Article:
A Final Project Conference for the GEF-Integrating Watershed and Coastal Areas Management in Caribbean Small Island Developing States (GEF-IWCAM Project) evaluated achievements, challenges and lessons learned, as well as plans for follow-up activities.
November 2011: The Global Environment Facility (GEF)-funded Project on “Integrating Watershed and Coastal Areas Management in Small Island Developing States of the Caribbean” (GEF-IWCAM Project) hosted its Final Project Conference to evaluate the achievements, challenges and lessons learned, as well as prospects for a follow-up project.
The Conference took place in Kingston, Jamaica, from 16–18 November 2011. The GEF-IWCAM, which was launched in 2006, sought to strengthen the commitment and capacity of 13 participating Caribbean small island developing States (SIDS) to plan and manage their aquatic resources and ecosystems on a sustainable basis. Implementing agencies were the UN Environment Programme (UNEP) and the UN Development Programme (UNDP). The project was executed by UNEP’s Regional Coordinating Unit (CAR/RCU) in Kingston and Saint Lucia-based Caribbean Environmental Health Institute (CEHI). Nine demonstration projects were implemented in eight different countries on such issues as integrated watershed resources management (IWRM), wastewater treatment and management, and land-use planning and zoning. The thirteen participating SIDS were: Antigua & Barbuda, The Bahamas, Barbados, Cuba, Grenada, Dominica, Dominican Republic, Haiti, Jamaica, Saint Kitts and Nevis, Saint Lucia, Saint Vincent & the Grenadines, and Trinidad & Tobago.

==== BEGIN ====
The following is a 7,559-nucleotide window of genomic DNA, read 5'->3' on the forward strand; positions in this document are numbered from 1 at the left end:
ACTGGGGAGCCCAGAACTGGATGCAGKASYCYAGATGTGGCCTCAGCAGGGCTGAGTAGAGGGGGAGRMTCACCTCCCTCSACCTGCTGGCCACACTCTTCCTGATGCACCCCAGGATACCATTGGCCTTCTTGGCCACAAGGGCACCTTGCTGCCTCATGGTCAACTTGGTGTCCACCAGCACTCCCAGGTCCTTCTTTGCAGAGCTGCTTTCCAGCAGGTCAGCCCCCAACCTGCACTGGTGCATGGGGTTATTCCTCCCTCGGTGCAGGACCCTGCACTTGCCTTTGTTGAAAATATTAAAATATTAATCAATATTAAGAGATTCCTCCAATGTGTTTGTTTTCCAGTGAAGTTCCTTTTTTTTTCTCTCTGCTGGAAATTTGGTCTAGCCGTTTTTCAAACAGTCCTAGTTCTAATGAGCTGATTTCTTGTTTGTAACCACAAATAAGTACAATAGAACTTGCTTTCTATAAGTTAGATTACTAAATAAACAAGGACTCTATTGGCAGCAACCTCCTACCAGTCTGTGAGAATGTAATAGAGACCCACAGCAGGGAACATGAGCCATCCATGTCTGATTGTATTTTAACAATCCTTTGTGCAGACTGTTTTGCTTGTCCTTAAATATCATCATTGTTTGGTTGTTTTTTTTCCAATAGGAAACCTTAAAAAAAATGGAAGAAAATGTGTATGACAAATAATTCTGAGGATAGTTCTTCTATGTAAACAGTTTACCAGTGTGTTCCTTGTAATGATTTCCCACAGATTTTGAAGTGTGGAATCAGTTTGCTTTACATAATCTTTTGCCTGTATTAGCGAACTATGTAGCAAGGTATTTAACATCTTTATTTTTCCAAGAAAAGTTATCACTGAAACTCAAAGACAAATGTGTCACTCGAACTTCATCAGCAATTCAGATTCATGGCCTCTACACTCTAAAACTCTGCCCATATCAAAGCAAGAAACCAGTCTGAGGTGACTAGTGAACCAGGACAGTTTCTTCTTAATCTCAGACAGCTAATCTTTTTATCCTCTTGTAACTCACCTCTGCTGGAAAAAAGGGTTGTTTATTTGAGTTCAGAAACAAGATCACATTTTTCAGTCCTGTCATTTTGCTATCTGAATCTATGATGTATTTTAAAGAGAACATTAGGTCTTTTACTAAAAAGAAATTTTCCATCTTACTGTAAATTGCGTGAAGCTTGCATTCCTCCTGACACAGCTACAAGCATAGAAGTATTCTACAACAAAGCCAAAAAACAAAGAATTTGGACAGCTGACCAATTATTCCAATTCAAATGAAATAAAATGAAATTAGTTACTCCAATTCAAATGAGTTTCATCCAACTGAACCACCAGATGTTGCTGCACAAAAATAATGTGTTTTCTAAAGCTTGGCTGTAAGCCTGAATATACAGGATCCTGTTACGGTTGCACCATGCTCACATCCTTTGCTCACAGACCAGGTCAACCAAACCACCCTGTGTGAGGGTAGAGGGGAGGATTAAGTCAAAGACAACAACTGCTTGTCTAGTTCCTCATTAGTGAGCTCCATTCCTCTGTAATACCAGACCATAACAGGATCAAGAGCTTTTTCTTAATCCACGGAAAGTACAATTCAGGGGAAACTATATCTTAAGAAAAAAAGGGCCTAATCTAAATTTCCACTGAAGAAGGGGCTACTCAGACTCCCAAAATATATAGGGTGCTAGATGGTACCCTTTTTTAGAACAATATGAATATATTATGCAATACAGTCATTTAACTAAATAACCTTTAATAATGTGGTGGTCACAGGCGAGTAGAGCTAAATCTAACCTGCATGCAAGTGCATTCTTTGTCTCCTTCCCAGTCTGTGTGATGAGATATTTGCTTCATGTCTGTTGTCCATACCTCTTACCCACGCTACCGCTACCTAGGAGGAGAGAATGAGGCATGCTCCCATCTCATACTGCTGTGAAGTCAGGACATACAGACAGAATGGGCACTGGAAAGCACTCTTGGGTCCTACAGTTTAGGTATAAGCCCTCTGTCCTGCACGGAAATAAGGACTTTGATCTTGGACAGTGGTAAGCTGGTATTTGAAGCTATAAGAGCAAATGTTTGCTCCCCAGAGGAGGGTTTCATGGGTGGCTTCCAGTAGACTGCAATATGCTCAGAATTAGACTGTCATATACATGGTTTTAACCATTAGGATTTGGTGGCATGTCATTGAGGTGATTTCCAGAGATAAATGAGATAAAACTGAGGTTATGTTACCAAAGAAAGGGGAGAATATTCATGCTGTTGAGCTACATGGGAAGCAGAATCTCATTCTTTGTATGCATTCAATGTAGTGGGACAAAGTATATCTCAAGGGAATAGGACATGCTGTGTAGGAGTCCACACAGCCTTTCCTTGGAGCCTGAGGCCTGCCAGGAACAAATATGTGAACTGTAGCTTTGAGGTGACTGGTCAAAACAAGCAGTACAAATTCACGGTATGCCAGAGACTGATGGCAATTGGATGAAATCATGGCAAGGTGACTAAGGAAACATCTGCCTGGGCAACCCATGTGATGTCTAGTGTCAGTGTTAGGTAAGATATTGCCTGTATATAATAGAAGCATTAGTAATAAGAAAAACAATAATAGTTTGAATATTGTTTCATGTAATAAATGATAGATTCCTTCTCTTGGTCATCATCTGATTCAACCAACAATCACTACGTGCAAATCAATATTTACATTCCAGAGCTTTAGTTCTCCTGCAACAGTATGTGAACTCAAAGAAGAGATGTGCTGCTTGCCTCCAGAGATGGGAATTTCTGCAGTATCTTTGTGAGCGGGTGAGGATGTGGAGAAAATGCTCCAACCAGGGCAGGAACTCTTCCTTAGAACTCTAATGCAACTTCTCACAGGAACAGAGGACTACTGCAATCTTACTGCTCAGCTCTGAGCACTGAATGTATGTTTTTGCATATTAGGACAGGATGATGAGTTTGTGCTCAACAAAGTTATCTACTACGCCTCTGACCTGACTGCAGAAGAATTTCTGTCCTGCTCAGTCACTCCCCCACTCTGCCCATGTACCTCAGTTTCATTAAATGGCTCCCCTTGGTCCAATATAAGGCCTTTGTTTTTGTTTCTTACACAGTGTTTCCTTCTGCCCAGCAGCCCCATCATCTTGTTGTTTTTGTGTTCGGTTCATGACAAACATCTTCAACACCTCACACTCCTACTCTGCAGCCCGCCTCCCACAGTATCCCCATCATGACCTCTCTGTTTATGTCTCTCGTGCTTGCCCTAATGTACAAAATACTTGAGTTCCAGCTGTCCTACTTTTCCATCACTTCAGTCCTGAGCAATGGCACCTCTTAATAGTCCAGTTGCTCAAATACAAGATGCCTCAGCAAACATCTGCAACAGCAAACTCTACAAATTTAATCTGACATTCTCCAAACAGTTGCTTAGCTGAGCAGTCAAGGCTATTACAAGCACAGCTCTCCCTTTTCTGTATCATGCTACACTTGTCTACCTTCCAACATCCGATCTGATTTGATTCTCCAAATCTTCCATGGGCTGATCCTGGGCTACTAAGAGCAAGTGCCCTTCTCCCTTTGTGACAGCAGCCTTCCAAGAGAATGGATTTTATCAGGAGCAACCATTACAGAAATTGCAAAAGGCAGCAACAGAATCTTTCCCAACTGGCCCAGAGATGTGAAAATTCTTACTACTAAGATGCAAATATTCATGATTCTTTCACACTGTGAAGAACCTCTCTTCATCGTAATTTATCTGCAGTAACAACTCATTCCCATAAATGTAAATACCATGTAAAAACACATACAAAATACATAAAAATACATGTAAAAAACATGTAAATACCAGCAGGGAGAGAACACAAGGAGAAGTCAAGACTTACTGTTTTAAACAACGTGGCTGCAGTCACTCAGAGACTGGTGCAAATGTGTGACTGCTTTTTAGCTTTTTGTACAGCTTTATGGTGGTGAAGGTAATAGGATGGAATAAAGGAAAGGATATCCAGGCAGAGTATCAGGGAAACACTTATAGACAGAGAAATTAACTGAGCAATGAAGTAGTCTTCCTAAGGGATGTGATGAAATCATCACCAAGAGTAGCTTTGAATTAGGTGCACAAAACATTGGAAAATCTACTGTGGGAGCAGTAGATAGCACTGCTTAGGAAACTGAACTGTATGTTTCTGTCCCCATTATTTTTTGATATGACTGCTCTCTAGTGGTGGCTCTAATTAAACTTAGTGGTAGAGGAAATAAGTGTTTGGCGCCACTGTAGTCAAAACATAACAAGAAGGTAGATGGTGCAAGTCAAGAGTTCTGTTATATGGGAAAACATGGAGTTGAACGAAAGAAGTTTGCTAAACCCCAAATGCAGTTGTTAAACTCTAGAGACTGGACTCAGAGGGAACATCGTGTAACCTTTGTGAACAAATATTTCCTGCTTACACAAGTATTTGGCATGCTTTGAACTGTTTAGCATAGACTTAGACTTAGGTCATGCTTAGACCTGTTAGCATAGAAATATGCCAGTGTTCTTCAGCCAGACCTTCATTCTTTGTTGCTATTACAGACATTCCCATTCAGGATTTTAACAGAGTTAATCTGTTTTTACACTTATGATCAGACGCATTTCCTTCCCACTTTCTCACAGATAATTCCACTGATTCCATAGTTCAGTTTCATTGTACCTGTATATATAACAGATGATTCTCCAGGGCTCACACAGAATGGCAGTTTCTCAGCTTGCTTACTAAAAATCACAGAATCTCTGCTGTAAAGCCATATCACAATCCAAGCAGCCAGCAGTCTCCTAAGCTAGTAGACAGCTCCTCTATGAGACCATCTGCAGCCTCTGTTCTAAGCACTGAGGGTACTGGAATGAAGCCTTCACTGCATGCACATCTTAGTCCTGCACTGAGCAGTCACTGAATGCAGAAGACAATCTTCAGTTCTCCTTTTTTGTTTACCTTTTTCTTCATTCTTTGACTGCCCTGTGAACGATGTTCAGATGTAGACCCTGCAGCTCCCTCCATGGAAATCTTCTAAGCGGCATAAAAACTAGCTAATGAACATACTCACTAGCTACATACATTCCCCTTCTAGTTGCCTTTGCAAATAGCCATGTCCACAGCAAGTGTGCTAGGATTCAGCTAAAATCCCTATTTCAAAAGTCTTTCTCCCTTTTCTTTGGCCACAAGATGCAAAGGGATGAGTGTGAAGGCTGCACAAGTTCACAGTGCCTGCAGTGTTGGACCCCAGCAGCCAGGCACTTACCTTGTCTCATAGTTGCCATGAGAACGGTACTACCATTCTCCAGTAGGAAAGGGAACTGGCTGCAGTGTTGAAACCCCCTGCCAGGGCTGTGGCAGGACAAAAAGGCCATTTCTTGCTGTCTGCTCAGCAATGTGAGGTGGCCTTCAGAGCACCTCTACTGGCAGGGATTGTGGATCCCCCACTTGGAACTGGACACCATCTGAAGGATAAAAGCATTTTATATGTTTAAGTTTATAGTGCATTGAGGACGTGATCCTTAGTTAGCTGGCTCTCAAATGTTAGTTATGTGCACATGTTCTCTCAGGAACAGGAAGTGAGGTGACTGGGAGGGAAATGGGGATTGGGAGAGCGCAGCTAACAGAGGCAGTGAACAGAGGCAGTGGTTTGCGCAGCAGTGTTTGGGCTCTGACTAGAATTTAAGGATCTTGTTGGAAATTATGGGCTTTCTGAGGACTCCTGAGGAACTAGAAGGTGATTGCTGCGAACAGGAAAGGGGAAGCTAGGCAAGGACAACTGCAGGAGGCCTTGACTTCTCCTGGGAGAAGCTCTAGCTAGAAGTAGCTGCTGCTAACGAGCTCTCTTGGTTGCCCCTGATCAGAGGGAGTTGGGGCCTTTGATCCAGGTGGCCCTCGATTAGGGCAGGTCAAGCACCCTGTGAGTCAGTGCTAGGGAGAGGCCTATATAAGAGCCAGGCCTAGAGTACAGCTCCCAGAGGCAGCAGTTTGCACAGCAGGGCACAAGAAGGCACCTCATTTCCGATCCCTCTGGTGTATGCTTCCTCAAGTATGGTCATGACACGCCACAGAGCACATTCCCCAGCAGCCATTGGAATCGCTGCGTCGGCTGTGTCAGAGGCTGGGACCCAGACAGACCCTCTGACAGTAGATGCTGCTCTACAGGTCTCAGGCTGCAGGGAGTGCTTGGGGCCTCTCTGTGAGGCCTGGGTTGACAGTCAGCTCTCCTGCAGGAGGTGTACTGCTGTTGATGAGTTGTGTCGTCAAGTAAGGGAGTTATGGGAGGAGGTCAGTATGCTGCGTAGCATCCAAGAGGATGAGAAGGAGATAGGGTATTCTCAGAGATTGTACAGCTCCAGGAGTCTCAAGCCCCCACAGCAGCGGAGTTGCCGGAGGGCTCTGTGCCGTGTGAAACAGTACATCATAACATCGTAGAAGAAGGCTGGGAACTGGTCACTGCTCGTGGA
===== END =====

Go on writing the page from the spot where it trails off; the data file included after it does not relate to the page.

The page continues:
Among other things, the project is credited in helping gain the ratifications needed to bring into force the Protocol on Land-Based Sources of Marine Pollution (LBS) of the Cartagena Convention on Protection of the Wider Caribbean, and the strengthening of several national policies and laws through the development and deployment of a “toolkit,” and the transformation of an informal working group on IWRM to the Caribbean Community (CARICOM) Consortium on Water.
Among the lessons learned from the project are: the need for local champions; that climate change is a key driver of IWRM; that “one size does not fit all;” and the need for figuring out how IWRM fits into business processes and the costs involved. Among the challenges identified are: difficulties in engaging the private sector and Ministries of Finance; difficulties communicating to politicians the urgent need for IWRM; and the lack of secure funding for follow-on actions.
UNEP CAR/RCU has committed to work with Caribbean countries to build on the successes of IWCAM through follow-up projects and activities, including the development and submission of a follow-up proposal for GEF funding, and to ensure that best practices and lessons learned from IWCAM are widely disseminated through a clearinghouse mechanism to be established at CAR/RCU. [GEF-IWCAM Press Release] [IISD RS Latin America and Caribbean Regional Coverage Story on LBS Protocol Workshop] [IISD RS Sources]